If the police pull you over and suspect that you have been drinking or are impaired by drugs, there is a strong chance that they will ask you to perform some field sobriety tests. The standard field sobriety test is a tool that police officers use to develop probable cause to arrest you and are used by prosecutors at trial to prove that you were drunk. The standard field sobriety test is actually a battery of various tests that the police use as an evidence-gathering tool. The most commonly deployed field sobriety tests include:
- The one-leg stand
- The walk-and-turn
- The horizontal gaze nystagmus
- The alphabet test and/or counting test
If you have been asked to perform field sobriety testing, there are two things you should keep in mind. First, the tests are not designed to be “passed;” they are designed to allow officers to obtain evidence that they can use against you in an OUI case. As a result, if you are asked to perform field sobriety testing, it is a safe bet that the officer already thinks you are impaired and plans to arrest you.
Second, you are free to refuse field sobriety testing in Massachusetts, and your refusal cannot be used against you at trial. This means that the prosecutor cannot tell the jury that you were offered these tests and that you declined.. For this reason, under most circumstances, it is advisable to refuse to perform field sobriety testing. Performing field sobriety testing is much more likely to hurt your case than help it.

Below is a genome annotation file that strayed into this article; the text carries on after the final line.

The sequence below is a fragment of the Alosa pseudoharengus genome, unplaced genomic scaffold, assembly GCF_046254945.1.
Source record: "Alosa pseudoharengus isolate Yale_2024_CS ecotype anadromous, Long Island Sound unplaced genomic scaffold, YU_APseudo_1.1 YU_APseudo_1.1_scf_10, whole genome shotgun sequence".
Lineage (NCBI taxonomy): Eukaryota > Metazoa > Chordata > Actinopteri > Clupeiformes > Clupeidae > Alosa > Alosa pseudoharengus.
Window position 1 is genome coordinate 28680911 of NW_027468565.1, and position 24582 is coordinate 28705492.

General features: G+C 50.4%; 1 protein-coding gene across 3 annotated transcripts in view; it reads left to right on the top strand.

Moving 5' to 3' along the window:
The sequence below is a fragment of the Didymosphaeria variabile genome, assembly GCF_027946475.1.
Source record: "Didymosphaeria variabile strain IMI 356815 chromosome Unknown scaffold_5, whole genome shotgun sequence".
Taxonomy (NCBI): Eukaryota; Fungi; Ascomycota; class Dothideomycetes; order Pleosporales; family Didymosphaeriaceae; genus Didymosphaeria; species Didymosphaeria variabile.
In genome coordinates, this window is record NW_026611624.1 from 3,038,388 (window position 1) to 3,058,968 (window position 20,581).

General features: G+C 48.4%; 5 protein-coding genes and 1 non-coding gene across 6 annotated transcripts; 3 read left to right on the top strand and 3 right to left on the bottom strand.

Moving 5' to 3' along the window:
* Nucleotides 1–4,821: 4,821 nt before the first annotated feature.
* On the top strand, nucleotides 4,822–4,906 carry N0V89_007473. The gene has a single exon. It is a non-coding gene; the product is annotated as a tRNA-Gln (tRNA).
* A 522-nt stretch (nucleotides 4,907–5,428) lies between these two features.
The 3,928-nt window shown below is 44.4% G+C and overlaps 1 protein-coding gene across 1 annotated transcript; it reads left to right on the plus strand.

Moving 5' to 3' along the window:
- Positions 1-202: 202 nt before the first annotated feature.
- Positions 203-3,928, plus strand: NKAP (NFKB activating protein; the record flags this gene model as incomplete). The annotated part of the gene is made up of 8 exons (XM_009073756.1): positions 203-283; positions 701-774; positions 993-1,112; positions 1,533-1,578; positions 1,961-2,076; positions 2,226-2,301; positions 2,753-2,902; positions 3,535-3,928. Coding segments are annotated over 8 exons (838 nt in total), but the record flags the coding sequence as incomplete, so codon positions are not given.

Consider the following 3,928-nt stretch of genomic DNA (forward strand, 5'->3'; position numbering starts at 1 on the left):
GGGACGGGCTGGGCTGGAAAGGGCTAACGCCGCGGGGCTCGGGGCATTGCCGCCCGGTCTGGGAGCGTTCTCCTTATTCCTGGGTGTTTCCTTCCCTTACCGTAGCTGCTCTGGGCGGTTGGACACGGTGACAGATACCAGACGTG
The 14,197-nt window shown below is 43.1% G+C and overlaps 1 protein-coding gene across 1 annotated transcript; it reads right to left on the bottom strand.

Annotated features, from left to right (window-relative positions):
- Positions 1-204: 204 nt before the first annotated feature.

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If you have been accused of OUI, you should contact a lawyer as soon as you can. Attorney Ashely McCormack is an experienced criminal defense lawyer who is committed to protecting her clients’ rights. To schedule a free case evaluation, call our office today or contact us online.
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Can you pass field sobriety tests?
No. Field sobriety tests are less about determining whether you are intoxicated and more about allowing the police to gather evidence that supports their belief that you are intoxicated.
Do I need an attorney for my first OUI charge?
It is highly advisable to retain an attorney for any criminal matter, including a first OUI charge.
If I consented to field sobriety testing, do I have any other options than pleading guilty?
Yes. You can always choose to fight your charges, and observations made during field sobriety testing are not necessarily strong evidence against you.